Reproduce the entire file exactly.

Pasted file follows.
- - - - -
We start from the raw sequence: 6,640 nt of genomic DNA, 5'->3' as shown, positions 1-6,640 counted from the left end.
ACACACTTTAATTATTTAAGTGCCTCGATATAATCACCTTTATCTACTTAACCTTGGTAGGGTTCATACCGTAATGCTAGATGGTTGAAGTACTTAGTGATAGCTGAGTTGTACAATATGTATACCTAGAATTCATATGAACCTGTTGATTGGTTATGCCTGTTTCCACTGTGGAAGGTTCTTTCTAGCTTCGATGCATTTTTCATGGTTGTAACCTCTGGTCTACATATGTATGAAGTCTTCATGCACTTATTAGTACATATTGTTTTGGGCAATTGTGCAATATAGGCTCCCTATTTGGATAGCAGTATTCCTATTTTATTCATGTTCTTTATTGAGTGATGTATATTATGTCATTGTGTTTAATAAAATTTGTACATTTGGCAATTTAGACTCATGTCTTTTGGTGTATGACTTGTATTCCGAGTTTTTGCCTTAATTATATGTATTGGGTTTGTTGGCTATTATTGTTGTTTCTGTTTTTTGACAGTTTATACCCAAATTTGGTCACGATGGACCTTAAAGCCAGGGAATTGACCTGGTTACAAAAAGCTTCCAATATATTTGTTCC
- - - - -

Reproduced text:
We start from the raw sequence: 6,640 nt of genomic DNA, 5'->3' as shown, positions 1-6,640 counted from the left end.
ACACACTTTAATTATTTAAGTGCCTCGATATAATCACCTTTATCTACTTAACCTTGGTAGGGTTCATACCGTAATGCTAGATGGTTGAAGTACTTAGTGATAGCTGAGTTGTACAATATGTATACCTAGAATTCATATGAACCTGTTGATTGGTTATGCCTGTTTCCACTGTGGAAGGTTCTTTCTAGCTTCGATGCATTTTTCATGGTTGTAACCTCTGGTCTACATATGTATGAAGTCTTCATGCACTTATTAGTACATATTGTTTTGGGCAATTGTGCAATATAGGCTCCCTATTTGGATAGCAGTATTCCTATTTTATTCATGTTCTTTATTGAGTGATGTATATTATGTCATTGTGTTTAATAAAATTTGTACATTTGGCAATTTAGACTCATGTCTTTTGGTGTATGACTTGTATTCCGAGTTTTTGCCTTAATTATATGTATTGGGTTTGTTGGCTATTATTGTTGTTTCTGTTTTTTGACAGTTTATACCCAAATTTGGTCACGATGGACCTTAAAGCCAGGGAATTGACCTGGTTACAAAAAGCTTCCAATATATTTGTTCC